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New York City Memorials
An Essay by NPR's Scott Simon

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Scott Simon
Scott Simon

Sept. 17, 2001 -- Today's been one of those magically movie-bright autumn days in New York. After almost a week of grief and shock and stillness, the city's streets and squares begin to bristle with some life today. Now Union Square, just a few blocks above the blast area in Lower Manhattan, has seemed to become a kind of unofficial people's message wall and mourning spot. The park is speckled with thousands of candy-colored Mexican candles that burn through the day and night. And each tree, each inch of fence is papered over with what amounts to wanted posters for people searching for loved ones who were caught up in the blast last Tuesday. Families and friends who are trying to melt down into just a few short words those traits in their loved ones that might help a stranger recognize them, too.

Charles Murrow of Brooklyn, 38. His family's put a picture of him up, holding his infant daughter in his arms. And they say he has a tattoo of a smiley face on his right forearm.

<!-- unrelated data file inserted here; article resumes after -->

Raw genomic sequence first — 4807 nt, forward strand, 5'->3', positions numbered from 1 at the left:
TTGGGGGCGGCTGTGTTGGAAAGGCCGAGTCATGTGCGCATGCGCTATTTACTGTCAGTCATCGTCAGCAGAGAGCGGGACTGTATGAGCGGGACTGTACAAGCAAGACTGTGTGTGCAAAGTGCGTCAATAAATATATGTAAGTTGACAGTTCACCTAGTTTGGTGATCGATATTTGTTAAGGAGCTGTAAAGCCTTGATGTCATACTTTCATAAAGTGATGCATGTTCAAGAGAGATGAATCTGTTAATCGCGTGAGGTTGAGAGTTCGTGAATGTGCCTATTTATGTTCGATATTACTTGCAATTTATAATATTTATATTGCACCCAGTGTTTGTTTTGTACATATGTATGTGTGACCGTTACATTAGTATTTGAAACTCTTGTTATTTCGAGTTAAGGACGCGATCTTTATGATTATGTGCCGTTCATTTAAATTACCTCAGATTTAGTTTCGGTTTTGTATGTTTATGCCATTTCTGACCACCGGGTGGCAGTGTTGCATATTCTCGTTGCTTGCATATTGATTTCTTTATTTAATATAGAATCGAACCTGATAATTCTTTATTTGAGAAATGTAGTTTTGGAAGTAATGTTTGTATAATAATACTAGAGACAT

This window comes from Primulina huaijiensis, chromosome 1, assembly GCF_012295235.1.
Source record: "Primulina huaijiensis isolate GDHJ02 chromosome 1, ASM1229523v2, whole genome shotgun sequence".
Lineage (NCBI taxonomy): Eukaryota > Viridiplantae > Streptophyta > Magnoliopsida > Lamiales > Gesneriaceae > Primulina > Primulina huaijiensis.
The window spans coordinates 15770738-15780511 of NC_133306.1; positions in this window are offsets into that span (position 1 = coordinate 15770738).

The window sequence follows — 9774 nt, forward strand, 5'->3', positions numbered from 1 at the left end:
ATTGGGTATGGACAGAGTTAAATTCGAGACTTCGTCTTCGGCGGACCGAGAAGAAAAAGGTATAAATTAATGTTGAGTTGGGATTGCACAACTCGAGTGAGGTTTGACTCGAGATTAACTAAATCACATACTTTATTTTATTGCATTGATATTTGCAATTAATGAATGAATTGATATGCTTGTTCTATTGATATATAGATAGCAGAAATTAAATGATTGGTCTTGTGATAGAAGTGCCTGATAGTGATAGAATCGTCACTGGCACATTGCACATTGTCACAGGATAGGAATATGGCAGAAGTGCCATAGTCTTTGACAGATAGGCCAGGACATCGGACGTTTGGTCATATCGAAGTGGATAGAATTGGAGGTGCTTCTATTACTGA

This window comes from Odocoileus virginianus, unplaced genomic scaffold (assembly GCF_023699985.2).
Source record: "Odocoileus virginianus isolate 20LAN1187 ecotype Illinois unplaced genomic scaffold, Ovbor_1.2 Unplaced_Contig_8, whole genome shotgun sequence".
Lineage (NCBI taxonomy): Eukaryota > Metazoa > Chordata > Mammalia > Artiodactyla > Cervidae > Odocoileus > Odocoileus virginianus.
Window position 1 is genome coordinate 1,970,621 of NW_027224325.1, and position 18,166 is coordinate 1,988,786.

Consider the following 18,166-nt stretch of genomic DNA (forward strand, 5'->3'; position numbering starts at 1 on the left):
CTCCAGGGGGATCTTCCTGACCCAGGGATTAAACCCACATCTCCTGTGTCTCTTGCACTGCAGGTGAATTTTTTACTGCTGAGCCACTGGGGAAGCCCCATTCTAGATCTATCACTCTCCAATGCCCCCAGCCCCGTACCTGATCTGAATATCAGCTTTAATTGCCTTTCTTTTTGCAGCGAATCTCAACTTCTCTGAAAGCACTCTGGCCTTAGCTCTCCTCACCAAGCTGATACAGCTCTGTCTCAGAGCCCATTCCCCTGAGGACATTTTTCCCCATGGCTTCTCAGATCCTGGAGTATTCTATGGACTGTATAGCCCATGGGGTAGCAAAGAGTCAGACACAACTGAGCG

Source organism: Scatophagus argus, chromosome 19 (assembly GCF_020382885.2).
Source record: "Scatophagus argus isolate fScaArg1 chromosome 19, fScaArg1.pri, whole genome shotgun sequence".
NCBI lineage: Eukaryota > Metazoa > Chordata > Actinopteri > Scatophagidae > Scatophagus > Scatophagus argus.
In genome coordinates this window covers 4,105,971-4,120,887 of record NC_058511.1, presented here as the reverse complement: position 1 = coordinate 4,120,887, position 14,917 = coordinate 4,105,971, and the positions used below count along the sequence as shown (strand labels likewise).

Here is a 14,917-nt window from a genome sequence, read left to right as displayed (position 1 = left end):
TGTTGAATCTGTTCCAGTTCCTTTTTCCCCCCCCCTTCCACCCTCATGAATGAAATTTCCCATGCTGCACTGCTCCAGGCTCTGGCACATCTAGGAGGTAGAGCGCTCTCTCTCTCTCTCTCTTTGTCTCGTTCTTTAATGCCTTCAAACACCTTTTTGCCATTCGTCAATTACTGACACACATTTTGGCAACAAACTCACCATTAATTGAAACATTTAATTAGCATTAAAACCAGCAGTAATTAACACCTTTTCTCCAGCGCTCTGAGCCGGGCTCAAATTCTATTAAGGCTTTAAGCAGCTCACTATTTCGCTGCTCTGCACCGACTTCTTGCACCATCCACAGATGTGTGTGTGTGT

Doris Eng, 30. She was a restaurant manager on the 107th floor. She wears an NYU graduation ring on her right hand and a jade pig on a cord around her neck.

Mosuto Ouso(ph) lives in Japan. His family sent a picture of him which shows him holding a smiling little girl in pink silk on his lap. The two of them are grinning and laughing -- father and daughter, I guess. Looks like they're on what amounts to a tour boat. The poster says he has braces, wears glasses and they say his family misses him.

Someone has stretched a couple of long rolls of artist canvas along one of the park fences here. People are scrawling their thoughts and their prayers. 'As we weep we endure,' someone says. Sometimes you can pick up impromptu debates. There's a quote from Gandhi in one section. Below that someone else has written, 'Get the bastards.' Another, 'War is bad; peace is good.' That's answered by another, 'The time for peace is past.' Several just say, 'I love New York.'

New York shines on. There's a picture of Noel Martz(ph), 29. He was wearing his wedding band last Tuesday. His family says he has a dolphin tattooed on his left foot, a turkey tattooed on his right hip.

Joseph Ecobatchi, 26. Amy Lamsamoff, she looks like a teen-ager. Jason Defazio, 42. Francisco Cruz, 48. Mary Lou Hage, 26. Heuda Jane, 21. The names of New York, the names from every corner of the world.

Another sign at the center of Union Square says, `Hope is alive.' But as the days since the attack toll by, and so few of the faces on these posters are found, their smiles that are all around us here, the only real smiles in the park today, instead become memorials.

Scott Simon is host of NPR's Weekend Edition Saturday.